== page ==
Friday, October 24, 2008


Contact: Rae Davies, Executive Director Phone:
(888) 282-CIMS Fax: (904) 285-2120 E-mail:

The Coalition for Improving Maternity Services views with alarm a recent study showing that U.S. women having cesarean sections are four times more likely to die compared with women having vaginal births.1 Investigators reported a maternal death rate of 36 per 100,000 cesarean operations versus 9 per 100,000 vaginal births. This is the difference attributable to the surgery itself, not any complications that might have led to the need for surgery. Based on calculations of what constitutes a reasonable cesarean rate versus the actual U.S. cesarean rate,* 135 women die every year as a result of having surgery they did not need.
Moreover, the difference in mortality rates between cesarean section and vaginal birth is almost certainly larger than it appears. Investigators only considered deaths occurring up to 1 year after delivery. Some surgically-related deaths—scar tissue causing a twisted bowel, for example—may occur after the 1-year cut-off.
In a press release entitled “Weighing the Pros and Cons of Cesarean Delivery,” the American College of Obstetricians and Gynecologists offered the theory that cesarean section benefits mothers by protecting against pelvic floor prolapse as a counterbalance to the fact that it was associated with an increased maternal death rate.2 The research, however, does not support this theory. While some studies do report a short-term benefit with cesarean section for a few women,3 none find long-term differences in symptoms resulting from pelvic floor weakness or injury to maternal tissues.3-7 Other studies report considerable percentages of women with urinary or bowel problems in the early weeks and months after cesarean surgery.8-9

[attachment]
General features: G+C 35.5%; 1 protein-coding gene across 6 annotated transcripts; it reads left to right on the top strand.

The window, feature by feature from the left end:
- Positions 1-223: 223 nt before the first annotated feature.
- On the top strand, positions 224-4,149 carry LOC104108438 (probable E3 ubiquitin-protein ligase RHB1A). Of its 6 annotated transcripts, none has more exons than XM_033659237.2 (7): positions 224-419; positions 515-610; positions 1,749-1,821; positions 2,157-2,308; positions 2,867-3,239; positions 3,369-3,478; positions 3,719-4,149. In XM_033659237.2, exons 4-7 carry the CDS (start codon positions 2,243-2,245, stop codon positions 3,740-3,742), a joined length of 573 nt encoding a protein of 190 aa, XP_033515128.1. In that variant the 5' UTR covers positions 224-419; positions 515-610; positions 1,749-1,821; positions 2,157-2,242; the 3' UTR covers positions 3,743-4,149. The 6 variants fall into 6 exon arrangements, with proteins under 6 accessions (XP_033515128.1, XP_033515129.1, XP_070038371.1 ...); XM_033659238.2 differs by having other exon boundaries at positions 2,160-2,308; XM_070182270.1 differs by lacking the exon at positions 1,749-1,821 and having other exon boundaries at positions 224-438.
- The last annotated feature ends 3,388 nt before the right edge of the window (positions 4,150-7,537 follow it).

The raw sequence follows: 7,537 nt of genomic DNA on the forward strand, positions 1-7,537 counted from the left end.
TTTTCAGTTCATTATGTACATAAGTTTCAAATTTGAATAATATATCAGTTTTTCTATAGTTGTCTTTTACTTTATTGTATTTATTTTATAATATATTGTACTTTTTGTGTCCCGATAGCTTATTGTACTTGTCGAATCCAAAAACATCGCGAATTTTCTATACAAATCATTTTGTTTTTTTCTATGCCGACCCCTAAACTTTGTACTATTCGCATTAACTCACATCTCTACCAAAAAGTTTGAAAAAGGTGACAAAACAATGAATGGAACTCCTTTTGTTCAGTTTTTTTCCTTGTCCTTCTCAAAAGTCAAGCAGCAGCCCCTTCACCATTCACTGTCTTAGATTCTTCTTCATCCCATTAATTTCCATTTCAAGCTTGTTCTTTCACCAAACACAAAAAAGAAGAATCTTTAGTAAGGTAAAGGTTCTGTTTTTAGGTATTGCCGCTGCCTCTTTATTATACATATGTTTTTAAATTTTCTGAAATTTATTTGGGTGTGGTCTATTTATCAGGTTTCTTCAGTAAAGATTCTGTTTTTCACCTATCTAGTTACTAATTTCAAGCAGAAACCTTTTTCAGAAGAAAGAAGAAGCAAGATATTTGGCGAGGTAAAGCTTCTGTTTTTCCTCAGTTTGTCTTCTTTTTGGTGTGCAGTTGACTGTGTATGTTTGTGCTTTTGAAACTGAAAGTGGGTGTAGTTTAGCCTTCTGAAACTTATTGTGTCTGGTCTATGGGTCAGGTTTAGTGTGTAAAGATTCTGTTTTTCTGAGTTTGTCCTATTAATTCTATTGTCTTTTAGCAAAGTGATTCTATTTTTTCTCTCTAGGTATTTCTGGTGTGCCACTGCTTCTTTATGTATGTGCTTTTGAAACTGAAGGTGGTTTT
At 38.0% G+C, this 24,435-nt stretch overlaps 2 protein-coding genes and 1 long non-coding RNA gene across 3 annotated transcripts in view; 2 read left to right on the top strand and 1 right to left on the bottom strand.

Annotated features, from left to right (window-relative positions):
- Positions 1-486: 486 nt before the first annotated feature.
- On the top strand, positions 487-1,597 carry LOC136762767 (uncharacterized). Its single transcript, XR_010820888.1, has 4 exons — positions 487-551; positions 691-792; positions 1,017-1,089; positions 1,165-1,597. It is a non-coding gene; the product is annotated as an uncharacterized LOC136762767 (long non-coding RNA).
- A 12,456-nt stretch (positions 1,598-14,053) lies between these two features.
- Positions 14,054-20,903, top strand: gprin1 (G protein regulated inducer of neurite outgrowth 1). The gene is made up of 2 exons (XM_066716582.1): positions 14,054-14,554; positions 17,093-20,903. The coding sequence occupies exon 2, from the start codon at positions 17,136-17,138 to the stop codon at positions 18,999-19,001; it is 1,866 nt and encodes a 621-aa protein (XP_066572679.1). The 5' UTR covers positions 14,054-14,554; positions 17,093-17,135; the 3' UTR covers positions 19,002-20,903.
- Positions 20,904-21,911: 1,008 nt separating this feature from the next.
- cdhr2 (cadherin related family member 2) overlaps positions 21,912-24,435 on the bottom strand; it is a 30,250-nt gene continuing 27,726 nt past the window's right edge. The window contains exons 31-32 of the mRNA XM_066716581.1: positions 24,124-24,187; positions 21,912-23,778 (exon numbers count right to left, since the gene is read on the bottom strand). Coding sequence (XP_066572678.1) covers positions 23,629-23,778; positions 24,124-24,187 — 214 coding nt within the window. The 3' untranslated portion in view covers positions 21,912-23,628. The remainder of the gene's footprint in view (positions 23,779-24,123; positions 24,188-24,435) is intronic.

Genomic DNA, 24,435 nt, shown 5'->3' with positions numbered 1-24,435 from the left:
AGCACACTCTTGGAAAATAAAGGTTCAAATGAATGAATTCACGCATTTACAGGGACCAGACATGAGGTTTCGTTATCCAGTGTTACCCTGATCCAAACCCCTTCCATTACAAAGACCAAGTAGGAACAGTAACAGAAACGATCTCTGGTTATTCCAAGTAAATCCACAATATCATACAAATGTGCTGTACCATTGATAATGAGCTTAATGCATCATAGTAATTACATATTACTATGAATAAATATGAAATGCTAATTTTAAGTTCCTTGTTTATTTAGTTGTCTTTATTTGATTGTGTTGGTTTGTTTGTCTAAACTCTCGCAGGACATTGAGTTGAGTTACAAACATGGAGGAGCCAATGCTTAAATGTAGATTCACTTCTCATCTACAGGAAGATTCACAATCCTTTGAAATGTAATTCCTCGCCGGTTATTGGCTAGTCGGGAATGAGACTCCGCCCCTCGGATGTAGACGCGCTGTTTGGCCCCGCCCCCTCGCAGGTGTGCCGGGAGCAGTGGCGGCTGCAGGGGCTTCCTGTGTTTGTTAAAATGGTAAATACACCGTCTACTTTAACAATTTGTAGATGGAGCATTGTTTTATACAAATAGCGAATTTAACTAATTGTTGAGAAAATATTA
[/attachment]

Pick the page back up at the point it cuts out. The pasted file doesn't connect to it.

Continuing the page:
The finding that cesarean section offers no long-term advantages holds true even without taking into account that many features of standard obstetric management cause or contribute to weakness or damage, and the use of these features could be greatly reduced or eliminated. These include episiotomy, fundal pressure (pushing down on the woman’s belly to expel the baby), vacuum extraction, forceps delivery, and how and in what positions women are directed to push.10 Indeed, the ACOG press release acknowledges that vaginal instrumental delivery produces the worst results. Epidural analgesia also contributes indirectly by increasing the need for vaginal instrumental delivery and episiotomy.11-12 Had women birthing vaginally received optimal care, the incidence of pelvic floor laxity and genital injury would likely have been much smaller.
CIMS contends that reducing the use of injurious practices would do far more to improve maternal health and well-being than substituting major abdominal surgery. Increased risk of maternal death is but one of the many hazards of cesarean section. (See CIMS fact sheet, The Risks of Cesarean Delivery to Mother and Baby.)

*The 2002 cesarean rate was 26%. This means that about one million of the 4 million U.S. women giving birth every year have cesarean sections.13 The World Health Organization recommends no more than a 10% to 15% cesarean rate.14 If the U.S. cesarean rate were halved, 500,000 fewer women annually would have had cesarean sections. The death rate among them would have been 9 per 100,000 (45 women) rather than 36 per 100,000 (180 women) – a difference of 135 lives. {the present cesarean rate in the US is 33.1%}"

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